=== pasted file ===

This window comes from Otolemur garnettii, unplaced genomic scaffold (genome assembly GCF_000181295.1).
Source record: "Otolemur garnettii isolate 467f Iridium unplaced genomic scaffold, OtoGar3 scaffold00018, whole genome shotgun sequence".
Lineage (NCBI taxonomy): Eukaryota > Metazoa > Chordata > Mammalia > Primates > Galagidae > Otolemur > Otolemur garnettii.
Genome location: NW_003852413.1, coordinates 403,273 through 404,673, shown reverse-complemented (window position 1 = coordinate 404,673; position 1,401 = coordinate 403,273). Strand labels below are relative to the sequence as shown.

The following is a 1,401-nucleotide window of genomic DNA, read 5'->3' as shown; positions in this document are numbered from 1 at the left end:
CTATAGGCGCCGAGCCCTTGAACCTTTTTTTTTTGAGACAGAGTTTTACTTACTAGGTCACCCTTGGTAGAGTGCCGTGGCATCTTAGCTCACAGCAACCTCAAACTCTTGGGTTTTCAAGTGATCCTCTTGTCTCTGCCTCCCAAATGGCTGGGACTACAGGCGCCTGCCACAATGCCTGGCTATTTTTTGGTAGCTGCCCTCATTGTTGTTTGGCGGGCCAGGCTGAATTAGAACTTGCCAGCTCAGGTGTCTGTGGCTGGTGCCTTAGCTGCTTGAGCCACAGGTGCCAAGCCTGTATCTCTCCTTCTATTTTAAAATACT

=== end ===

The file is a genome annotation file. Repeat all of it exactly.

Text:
This window comes from Otolemur garnettii, unplaced genomic scaffold (genome assembly GCF_000181295.1).
Source record: "Otolemur garnettii isolate 467f Iridium unplaced genomic scaffold, OtoGar3 scaffold00018, whole genome shotgun sequence".
Lineage (NCBI taxonomy): Eukaryota > Metazoa > Chordata > Mammalia > Primates > Galagidae > Otolemur > Otolemur garnettii.
Genome location: NW_003852413.1, coordinates 403,273 through 404,673, shown reverse-complemented (window position 1 = coordinate 404,673; position 1,401 = coordinate 403,273). Strand labels below are relative to the sequence as shown.

The following is a 1,401-nucleotide window of genomic DNA, read 5'->3' as shown; positions in this document are numbered from 1 at the left end:
CTATAGGCGCCGAGCCCTTGAACCTTTTTTTTTTGAGACAGAGTTTTACTTACTAGGTCACCCTTGGTAGAGTGCCGTGGCATCTTAGCTCACAGCAACCTCAAACTCTTGGGTTTTCAAGTGATCCTCTTGTCTCTGCCTCCCAAATGGCTGGGACTACAGGCGCCTGCCACAATGCCTGGCTATTTTTTGGTAGCTGCCCTCATTGTTGTTTGGCGGGCCAGGCTGAATTAGAACTTGCCAGCTCAGGTGTCTGTGGCTGGTGCCTTAGCTGCTTGAGCCACAGGTGCCAAGCCTGTATCTCTCCTTCTATTTTAAAATACT